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Displaying articles for: January 2007

Xbox Live: The "Roach Motel" of Personal Information

Now I know I'm a bit behind the curve, but I finally got around to
purchasing an Xbox Live Gold membership so I could see how bad I really
am at Gears of War.  For a brief moment, I felt like Private Pyle from
"Full Metal Jacket" cleaning my rifle - "Everything is clean...smooth."
Registration was a snap; just enter my credit card number, verification
code, name, and current address - and in no time I'm online getting
fragged to death and spending more time as a spectator than I'm
actually fighting.


Well, once I got tired of watching everyone
else have fun, I decided to revisit my account settings so I could
remove my credit card information (as I commonly do with any online
account that stores my personal information).  Much to my surprise,
there's no "Delete" ability from the console menu. I can add all the
credit cards I want or update any existing information, but I can't
delete ANYTHING.  Thinking that it's just getting late and I'm missing
something obvious, I decided to let it go for the night and look into
it the next morning.


Since being an information security
professional is accompanied by a healthy amount of paranoia, the first
thing I did the next morning is start Googling terms such as
"delete|remove Credit Card Xbox Live" to see if anyone else has
encountered this problem.  Much to my dismay, it is indeed impossible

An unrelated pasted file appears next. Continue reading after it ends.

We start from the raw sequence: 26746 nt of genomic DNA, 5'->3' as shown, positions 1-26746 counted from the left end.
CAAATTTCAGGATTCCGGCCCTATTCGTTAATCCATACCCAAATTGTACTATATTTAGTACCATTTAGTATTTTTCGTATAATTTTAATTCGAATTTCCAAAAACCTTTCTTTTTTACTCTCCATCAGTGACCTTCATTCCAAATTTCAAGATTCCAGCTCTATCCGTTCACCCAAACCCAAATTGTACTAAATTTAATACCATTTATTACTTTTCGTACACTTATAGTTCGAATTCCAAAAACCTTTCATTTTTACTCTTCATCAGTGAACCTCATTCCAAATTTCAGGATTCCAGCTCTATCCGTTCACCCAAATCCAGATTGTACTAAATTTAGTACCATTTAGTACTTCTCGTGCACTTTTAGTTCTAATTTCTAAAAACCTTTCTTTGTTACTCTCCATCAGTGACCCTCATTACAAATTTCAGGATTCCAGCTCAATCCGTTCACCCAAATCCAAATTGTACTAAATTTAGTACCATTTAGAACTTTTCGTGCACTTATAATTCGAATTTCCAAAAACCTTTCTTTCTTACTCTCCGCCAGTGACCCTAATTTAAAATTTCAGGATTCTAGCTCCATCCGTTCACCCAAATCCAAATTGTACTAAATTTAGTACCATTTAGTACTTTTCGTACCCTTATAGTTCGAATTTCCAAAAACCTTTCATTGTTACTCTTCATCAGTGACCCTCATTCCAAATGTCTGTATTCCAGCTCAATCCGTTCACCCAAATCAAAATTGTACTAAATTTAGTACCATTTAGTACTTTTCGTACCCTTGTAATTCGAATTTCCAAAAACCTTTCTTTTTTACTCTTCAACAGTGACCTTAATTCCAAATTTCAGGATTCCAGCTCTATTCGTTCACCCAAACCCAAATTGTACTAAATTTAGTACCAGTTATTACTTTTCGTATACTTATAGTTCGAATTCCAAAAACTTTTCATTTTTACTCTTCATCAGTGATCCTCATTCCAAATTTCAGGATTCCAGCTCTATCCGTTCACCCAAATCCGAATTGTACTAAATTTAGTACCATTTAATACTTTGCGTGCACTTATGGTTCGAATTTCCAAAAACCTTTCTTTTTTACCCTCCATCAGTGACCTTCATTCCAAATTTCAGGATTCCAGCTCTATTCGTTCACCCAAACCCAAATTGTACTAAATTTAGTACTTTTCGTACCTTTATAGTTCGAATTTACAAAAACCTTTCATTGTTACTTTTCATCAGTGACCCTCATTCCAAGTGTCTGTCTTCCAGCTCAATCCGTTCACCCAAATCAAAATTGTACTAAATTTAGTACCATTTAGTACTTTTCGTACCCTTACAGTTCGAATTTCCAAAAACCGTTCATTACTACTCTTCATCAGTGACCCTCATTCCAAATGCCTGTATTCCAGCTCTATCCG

to remove.  Yes, I used the word "impossible." Some people "think" they
have the solution - but none of them are successful.  This is truly a
case of "You can put your personal information in, but it won't come
out." Getting a bit more concerned, I decided to take my chances and
call support.


Here's a short list of responses I received from calling 1.800.4MY.XBOX:


  • Yes, canceling your subscription will remove your billing information from your account.
  • Well,
    the only way to remove your billing information from your Xbox console
    is to completely wipe out your HDD drive and start a-new.
  • Sir, I don't understand what you're concerned about.  Only you can see your personal information.
  • Ok, I've entered a bogus name and address - so your billing information is now useless and you're all set.
  • I'm sorry sir, you'll have to call Microsoft for that.


Minus
the second response (which is just asinine and, in theory, would
probably work - but it's just a bit "bull in a china shop-ish"), all
proved false, incorrect, inaccurate or just plain wrong.  As for the
last one, well...you got me there.  I'm still trying to figure that one
out.  But customer
support isn't the problem - they're just doing their job and getting
frustrated with them gets you nowhere - there seems
to be something much more sinister at work here.


Next thing I
decided to do was closely re-read the privacy statement, conveniently
located right on the Xbox 360 console.  Sure enough, it explicitly
states I have the ability to "update" or "add" items for billing - but
conveniently leaves out the "delete" ability. I even found a KB article
that eerily ignores "removing" your personal information.